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When A Bird's Caregiver Needs Care - Page Two

Chronic illness doesn’t always mean you have to give up your birds.

By Linda S. Rubin

Page 2 of 3

Take Short Cuts
When you suffer from pain and fatigue from either a chronic illness or a disability, being aware of bodily movements and the positioning of the spine, legs, feet, arms and hands is key. Changing positions frequently is important, so be prepared in advance by setting up a bird room or aviary where you are able to quickly return a bird to its cage, or leave the aviary so you may rest.

If you are providing partial care for your birds, consider moving daily feed supplies to a storage area you can easily reach, and use a wheel cart to distribute food items from cage to cage or aviary to aviary.

Save time and energy – prepare and package fresh foods in advance to serve for several days. Cut up fresh fruits and vegetables, and store them in refrigerator storage bags, labeled with each bird’s name. Use as needed until the next preparation is necessary. Offer a brand of mixed seeds with added dehydrated fruits and vegetables in an emergency when you are unable to provide fresh.

Table foods, such as pasta, can be stored for several weeks in the freezer. Wrap smaller portions separately, thaw in the refrigerator, warm and serve as needed. By using these short cuts, you will learn to help yourself and prepare meals for your birds too.

Whenever possible, use paper plates and bowls to save time and energy on washing them. Keep extra sets of food and water vessels, toys and perches available to replace dirty items with clean replacements.

Use strips of masking tape to write your bird’s name and species, and tape it to the cart in the exact order in which cages are positioned in your bird room or aviary. This will help you keep track of each bird’s individual water cup so that you can collect and place it on the cart. You can then take the cart to a sink to wash, disinfect, rinse and refill the cups and return them to their original cages. (Always return the same water cup to its original cage to prevent the possibility of spreading disease.)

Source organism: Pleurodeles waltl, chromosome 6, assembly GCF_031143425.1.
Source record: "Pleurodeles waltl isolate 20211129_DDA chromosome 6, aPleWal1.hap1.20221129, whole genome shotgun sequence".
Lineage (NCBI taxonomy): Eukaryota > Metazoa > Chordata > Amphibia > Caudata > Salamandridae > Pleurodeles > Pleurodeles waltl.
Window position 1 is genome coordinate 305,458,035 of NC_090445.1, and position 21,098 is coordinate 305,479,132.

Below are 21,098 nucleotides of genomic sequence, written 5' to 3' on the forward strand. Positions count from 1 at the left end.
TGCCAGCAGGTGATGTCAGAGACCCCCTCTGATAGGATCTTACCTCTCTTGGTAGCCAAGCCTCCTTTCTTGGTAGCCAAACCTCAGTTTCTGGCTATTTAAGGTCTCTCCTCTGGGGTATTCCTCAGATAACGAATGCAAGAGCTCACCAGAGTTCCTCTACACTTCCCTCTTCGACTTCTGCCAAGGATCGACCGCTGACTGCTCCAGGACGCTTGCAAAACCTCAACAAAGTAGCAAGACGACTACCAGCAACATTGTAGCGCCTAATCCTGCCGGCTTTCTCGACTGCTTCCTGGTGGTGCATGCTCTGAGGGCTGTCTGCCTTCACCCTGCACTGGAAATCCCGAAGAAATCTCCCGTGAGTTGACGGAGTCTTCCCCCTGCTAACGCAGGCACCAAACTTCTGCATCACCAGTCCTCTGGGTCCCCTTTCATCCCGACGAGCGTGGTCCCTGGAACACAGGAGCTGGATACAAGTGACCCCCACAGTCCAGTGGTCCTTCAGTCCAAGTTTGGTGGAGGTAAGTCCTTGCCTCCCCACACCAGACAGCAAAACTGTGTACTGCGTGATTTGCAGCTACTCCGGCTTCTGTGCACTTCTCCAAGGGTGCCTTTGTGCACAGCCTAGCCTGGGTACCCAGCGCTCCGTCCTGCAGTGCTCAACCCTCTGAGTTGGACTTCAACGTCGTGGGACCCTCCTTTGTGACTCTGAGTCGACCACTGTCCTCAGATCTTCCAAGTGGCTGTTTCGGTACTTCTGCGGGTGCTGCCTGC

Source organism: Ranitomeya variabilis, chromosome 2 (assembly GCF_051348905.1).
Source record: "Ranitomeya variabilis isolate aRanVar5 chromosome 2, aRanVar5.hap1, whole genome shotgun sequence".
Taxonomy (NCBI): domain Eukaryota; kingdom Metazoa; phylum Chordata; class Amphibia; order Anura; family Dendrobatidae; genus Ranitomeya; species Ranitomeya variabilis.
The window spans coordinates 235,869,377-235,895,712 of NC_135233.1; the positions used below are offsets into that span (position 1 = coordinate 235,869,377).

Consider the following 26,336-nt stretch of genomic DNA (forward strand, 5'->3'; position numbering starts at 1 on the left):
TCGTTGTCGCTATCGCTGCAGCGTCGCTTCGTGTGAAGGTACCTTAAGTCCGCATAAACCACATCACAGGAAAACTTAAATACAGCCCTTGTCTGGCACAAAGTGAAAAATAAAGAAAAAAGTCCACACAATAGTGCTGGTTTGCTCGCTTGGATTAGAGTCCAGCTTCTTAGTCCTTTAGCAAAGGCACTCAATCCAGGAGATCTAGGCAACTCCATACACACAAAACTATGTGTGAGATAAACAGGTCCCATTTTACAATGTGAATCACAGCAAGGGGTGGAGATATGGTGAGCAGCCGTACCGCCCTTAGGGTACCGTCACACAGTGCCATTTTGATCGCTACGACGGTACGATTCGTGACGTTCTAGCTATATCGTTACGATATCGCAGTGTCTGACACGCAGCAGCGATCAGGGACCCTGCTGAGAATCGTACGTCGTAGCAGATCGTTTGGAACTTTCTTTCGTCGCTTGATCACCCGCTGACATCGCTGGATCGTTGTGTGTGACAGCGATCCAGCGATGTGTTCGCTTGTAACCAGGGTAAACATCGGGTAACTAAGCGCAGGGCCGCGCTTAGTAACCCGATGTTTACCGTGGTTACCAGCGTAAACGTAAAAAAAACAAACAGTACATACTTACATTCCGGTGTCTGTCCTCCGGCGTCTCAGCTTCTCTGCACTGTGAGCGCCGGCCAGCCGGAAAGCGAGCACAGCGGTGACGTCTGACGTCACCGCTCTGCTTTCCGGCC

Attention Arthritis Sufferers
Those with arthritis or arthritic-related diseases may find latex disposable gloves (available at drug stores) a wonderful barrier to water and an effective protection when handling feed vessels, preparing buckets of feed mixes, during routine cleaning and other activities. The gloves act as a “second skin” or shield, protecting tender joints and skin from further harm and abuse. Latex gloves are relatively inexpensive, come in several sizes, including “one-size-fits-all,” and can be thrown away between tasks and replaced with clean ones.

Select the gloves that are dusted with powder, which are much easier to slip on and off. Fortunately, most birds adapt well to these skin-tight gloves and are not frightened by them easily.

Wrist wraps, ankle and knee bandages provide comfort and support while servicing bird cages and aviaries. Wearing knee pads, or kneeling on blocks of foam padding protects the knees while allowing the spine to remain straight if remaining in an upright position.
Changing over to lighter-weight instruments and utensils helps put less stress on the joints. Some helpful items include: plastic measuring scoops to dish feed out of larger bags; plastic spoons to stir seed mixes; and tall, clear plastic, narrow containers (available in some grocery markets) that allow a comfortable grip for arthritic hands.

Other items that reduce pain and contribute to less wear and tear on joints include: light plastic pans and brushes, plastic putty knives, lightweight brooms, cordless vacuum cleaners and automatic floor washers.

The most important improvement to my aviary years ago was removing all the wood. Wood is porous and cannot be completely disinfected. I not only changed to all-wire and aluminum flights and breeding units I also pulled out all wooden shelving and replaced it with a plastic, easy-to-clean floor cabinet to store bird supplies and equipment.
After an unwelcome visit from “Mr. Carpal Tunnel,” I also decided that cutting tree branches was no longer something I could handle. The change to manzanita hardwood perches, “sundeck style” landing platforms, rope perches and lots of large coiled, rope swing toys for birds to perch upon proved to be a workable solution.

Respiratory illness can be aggravated by feather dander and dusty conditions. Medical masks (available at drug stores) are most effective at protecting the nose and mouth from irritating particles, especially while dusting, cleaning or emptying rubbish. Medical masks also protect birds against germs from your unexpected sneezes.

Air cleaners and/or humidifiers can be extremely beneficial in controlling dust and foreign particles. Invest in a good air cleaner as protection for your own health as well as the birds. Humidifiers help retain moisture in the air and aid birds in combating dry skin on feet and legs, especially during winter months.

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